Having a conversation with a parent today reminded me that what I best remember as a parent of young children were the special times when I was relaxed and completely there with them. I wouldn’t be thinking about work, or a problem, or about something in the future or past; I would just be enjoying whatever was happening. We could be having a deep conversation while I drove us somewhere, sharing a lovely meal we cooked together, playing on the floor (Lego, barbie dolls, play fighting), watching them, sharing a laugh. It didn’t matter. What was important was that my mind and body were relaxed and there with them.
Home is where the heart is.
Is your home a peaceful place where you and your family can recharge and relax? When you create regular ‘down-time’ for your family where you all can relax and enjoy each-others company or have time alone, you are also giving yourselves time to recover from the stressful lives you have been living, and live happier and healthier lives. My grownup children remember these moments too. I planned time to relax with my children because I knew that relationships are built and developed in those times, and that it was also good for my wellbeing. I’ve come across others who think like I do.
An article by Mary Grant (Autumn 2013, Parenting) is about the importance of spending unhurried time with those we love. She says the human heart feeds on time spent being with loved ones, time spend doing simple unhurried activities such as eating together, going for a walk together, talking and laughing together. However, these simple, deeply pleasurable moments happen less as we strain to accumulate all the things and experiences we believe will make us happy. Today people often spend more and more time on getting things, and less and less time just relaxing with their loved ones. Perhaps with our busy lives we need to set goals around creating daily/weekly times we relax with our family and with ourselves.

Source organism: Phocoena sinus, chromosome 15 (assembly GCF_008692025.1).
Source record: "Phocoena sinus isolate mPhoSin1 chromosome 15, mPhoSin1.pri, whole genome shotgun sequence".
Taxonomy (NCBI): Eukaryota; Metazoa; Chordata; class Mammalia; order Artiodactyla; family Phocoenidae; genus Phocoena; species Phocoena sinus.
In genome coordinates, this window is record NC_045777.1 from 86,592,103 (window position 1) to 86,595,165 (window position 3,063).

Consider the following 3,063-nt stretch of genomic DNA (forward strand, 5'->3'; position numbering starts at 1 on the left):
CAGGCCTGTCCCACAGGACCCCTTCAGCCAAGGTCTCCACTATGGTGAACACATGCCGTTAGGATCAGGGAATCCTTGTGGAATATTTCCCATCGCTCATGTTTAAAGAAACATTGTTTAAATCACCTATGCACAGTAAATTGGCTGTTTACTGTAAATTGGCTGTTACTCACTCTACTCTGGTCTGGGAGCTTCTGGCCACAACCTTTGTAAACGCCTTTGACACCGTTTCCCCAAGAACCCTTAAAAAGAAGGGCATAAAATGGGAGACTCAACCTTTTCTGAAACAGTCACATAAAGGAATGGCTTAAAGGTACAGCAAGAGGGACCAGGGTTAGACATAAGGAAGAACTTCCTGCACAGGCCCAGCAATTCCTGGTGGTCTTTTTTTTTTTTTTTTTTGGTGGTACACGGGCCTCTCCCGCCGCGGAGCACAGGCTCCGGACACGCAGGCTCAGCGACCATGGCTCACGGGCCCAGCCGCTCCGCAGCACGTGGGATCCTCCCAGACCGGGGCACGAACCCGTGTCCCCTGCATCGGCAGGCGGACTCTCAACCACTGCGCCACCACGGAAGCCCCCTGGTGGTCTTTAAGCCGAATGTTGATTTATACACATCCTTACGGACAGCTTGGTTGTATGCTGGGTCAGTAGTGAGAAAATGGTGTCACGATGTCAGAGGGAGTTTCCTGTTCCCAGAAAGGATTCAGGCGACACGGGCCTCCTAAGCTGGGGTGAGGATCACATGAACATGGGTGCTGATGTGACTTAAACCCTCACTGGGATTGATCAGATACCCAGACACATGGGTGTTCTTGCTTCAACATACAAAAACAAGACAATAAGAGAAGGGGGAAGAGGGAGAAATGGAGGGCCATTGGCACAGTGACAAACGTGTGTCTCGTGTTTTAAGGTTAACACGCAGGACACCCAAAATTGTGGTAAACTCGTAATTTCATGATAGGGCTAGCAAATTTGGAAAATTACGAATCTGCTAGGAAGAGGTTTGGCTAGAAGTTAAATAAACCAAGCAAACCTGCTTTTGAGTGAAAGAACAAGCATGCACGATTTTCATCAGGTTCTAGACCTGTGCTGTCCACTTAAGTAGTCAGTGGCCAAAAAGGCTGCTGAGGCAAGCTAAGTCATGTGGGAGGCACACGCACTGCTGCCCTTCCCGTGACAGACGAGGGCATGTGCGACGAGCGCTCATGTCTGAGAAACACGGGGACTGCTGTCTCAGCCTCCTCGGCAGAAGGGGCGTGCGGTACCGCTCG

Stephen Covey (The 7 habits of highly effective people) always put the most important things first, his family and his own personal development. He uses the idea of a tiny tug-boat moving a gigantic liner to explain how with small changes we can improve the quality of our lives and our family’s life. His busy jet-setting career was built around spending regular quality time with his children and grandchildren, as well as regular time reading and thinking and writing. I meet his ideas more than 17 years ago. He helped me plan to succeed in my business, but more importantly he helped me regularly rethink what I wanted to develop or change about my relationship with myself, my children, my home, and with friends. My life is all the richer for the gentle coaching in Stephen’s books.
What can you change to create a richer more relaxed home for your children and yourself?
Maybe it is time to re-look at whether you spend time and energy on nurturing the most important things in your life. Small changes in your routines- 15 minutes at a time – create big changes in your life. Regular relaxed contact with those you love (which includes yourself) feeds your soul and helps you function more effectively in the world. Check out my coaching on how to set goals here.
I’m working in partnership with you the reader and I like to know what you are thinking! Please feel free to write your thoughts, questions, and comments at the bottom of this page.
Follow me if you like this post and want to know more about how you can develop strengths in your child with minimum fuss and effort. You won’t be flooded with emails. I only write every week or so.
I like to share my coaching ideas with as many people as possible, so please Tweet this post or follow me on Twitter and share this post and the excellyourchild.com website with other like-minded families.